Chinkapin seed requires special care that is different from many other types of seed and different from other chestnuts. The peculiar characteristic of chinkapin seed is that they are fall germinating; i.e., they germinate shortly after they ripen. Sometimes, in wet weather, they even germinate before they fall from the tree. Because of this characteristic, chinkapins are difficult to store for long periods of time. They can be stored for a few weeks in the refrigerator (kept moist). We have had some success in storing chinkapins until Feb or March in the refrigerator, in which case the chilling requirement described below is already met and the seedlings will grow through spring and summer. The following instructions are a guide for growing chinkapins by planting in the fall.
- KEEP THE SEED MOIST. KEEP THEM FROM EXCESSIVE HEAT, AND DON’T LET THEM FREEZE. Basically, treat them as if they were live, growing plants, which they are!
- PLANT IN A WELL-DRAINED, ACIDIC (pH 5-6) SOIL OR POTTING MEDIUM. Plant the seeds about ½ in. (1 cm) deep. If the root has started to emerge, take care not to break it off and plant the seed with the root pointing down. Chinkapin roots are very susceptible to water-logged soil conditions. They need to be moist, but not too wet.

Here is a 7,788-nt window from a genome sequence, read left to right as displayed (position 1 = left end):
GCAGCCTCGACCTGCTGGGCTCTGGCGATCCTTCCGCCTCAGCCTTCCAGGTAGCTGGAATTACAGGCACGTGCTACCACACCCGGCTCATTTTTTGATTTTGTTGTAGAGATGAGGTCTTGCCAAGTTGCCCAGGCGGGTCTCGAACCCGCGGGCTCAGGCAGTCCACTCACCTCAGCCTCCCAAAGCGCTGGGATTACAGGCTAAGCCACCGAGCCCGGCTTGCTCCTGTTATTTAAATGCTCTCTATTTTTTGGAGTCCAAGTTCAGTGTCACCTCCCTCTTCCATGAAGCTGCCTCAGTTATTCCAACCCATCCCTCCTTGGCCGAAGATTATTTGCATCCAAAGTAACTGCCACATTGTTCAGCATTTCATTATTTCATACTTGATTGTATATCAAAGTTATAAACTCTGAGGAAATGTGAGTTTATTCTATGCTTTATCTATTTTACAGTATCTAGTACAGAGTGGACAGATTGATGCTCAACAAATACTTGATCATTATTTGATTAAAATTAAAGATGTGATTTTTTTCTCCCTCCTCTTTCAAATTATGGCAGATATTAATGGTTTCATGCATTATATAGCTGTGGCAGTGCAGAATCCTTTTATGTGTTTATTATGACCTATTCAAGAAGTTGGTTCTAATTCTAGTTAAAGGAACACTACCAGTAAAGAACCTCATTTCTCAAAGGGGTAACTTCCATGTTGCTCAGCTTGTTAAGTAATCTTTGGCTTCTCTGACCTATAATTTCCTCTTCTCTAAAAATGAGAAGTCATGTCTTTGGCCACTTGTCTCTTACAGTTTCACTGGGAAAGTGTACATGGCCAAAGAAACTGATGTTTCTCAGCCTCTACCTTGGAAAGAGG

- If they are started in containers, they can be kept in a sunny window or greenhouse until late November. At this point they will be an inch or two tall and have 3-5 leaves. Under this tiny shoot a fat, carrot-like root develops. From December until spring, the trees need to be chilled, but not exposed to temperatures below 25 F. Put them in a refrigerator, garage, or other protected place where the temperature ranges from 25-50 F (occasionally warmer is okay). Keep them moist during this chilling period. Move them outside in the spring when temperatures will no longer drop below 20 F, or move them to a greenhouse in March or April.
3a. If they are planted outside, make sure that they have 4-6 weeks’ growing time before any hard freeze. They should be mulched to protect them from freezing. They might not develop any shoot in the fall, but they will grow a carrot-like root, which is how they will over-winter.
3b. We have had success by planting the seeds in containers in the fall and then immediately putting them in cold storage until spring. The roots grow, but the shoots don’t come up until the pots warm up, which should be in a sunny location (like a greenhouse).
- PROTECT SEED FROM ANIMAL DEPREDATION. Mice, squirrels, chipmunks, rabbits, raccoons, turkeys, grouse, deer, and many other animals love chinkapins. They will make great efforts to find and eat your chinkapins. We start our chinkapins in containers in a greenhouse to protect them.
- PLANT SEEDLINGS AT LEAST 4 INCHES APART. Chinkapin seedlings grow slowly for the first year or two. At the end of the first growing season they should be a few inches to perhaps 12 inches tall. Container trees can be planted in their permanent location any time, but it is usually best to do it in the spring or fall. Transplant field-grown seedlings when they are dormant, preferably in the spring.